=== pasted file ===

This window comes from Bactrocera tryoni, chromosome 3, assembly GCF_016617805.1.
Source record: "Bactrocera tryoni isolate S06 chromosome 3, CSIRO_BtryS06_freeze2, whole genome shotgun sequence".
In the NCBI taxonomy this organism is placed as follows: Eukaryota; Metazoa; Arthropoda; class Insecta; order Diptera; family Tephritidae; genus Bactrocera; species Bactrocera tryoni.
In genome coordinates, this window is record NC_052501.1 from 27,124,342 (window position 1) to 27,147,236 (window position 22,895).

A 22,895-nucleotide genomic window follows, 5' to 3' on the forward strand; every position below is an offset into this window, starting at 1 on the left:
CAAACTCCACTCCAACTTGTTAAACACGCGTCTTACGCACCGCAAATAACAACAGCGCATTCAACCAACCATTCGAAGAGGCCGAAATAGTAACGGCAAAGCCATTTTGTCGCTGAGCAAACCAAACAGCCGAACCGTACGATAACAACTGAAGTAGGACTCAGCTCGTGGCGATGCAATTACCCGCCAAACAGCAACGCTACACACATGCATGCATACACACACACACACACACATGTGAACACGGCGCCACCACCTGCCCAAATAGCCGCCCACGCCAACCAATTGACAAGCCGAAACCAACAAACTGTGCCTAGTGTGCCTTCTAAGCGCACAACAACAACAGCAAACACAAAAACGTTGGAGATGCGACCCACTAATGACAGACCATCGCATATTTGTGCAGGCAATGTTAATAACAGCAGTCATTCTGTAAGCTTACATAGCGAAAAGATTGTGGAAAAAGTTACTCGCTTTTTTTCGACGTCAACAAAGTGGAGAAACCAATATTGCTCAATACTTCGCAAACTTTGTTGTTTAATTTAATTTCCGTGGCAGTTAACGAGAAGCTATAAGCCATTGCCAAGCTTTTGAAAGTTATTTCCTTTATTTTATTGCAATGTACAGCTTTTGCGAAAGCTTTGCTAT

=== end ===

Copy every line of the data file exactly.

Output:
This window comes from Bactrocera tryoni, chromosome 3, assembly GCF_016617805.1.
Source record: "Bactrocera tryoni isolate S06 chromosome 3, CSIRO_BtryS06_freeze2, whole genome shotgun sequence".
In the NCBI taxonomy this organism is placed as follows: Eukaryota; Metazoa; Arthropoda; class Insecta; order Diptera; family Tephritidae; genus Bactrocera; species Bactrocera tryoni.
In genome coordinates, this window is record NC_052501.1 from 27,124,342 (window position 1) to 27,147,236 (window position 22,895).

A 22,895-nucleotide genomic window follows, 5' to 3' on the forward strand; every position below is an offset into this window, starting at 1 on the left:
CAAACTCCACTCCAACTTGTTAAACACGCGTCTTACGCACCGCAAATAACAACAGCGCATTCAACCAACCATTCGAAGAGGCCGAAATAGTAACGGCAAAGCCATTTTGTCGCTGAGCAAACCAAACAGCCGAACCGTACGATAACAACTGAAGTAGGACTCAGCTCGTGGCGATGCAATTACCCGCCAAACAGCAACGCTACACACATGCATGCATACACACACACACACACACATGTGAACACGGCGCCACCACCTGCCCAAATAGCCGCCCACGCCAACCAATTGACAAGCCGAAACCAACAAACTGTGCCTAGTGTGCCTTCTAAGCGCACAACAACAACAGCAAACACAAAAACGTTGGAGATGCGACCCACTAATGACAGACCATCGCATATTTGTGCAGGCAATGTTAATAACAGCAGTCATTCTGTAAGCTTACATAGCGAAAAGATTGTGGAAAAAGTTACTCGCTTTTTTTCGACGTCAACAAAGTGGAGAAACCAATATTGCTCAATACTTCGCAAACTTTGTTGTTTAATTTAATTTCCGTGGCAGTTAACGAGAAGCTATAAGCCATTGCCAAGCTTTTGAAAGTTATTTCCTTTATTTTATTGCAATGTACAGCTTTTGCGAAAGCTTTGCTAT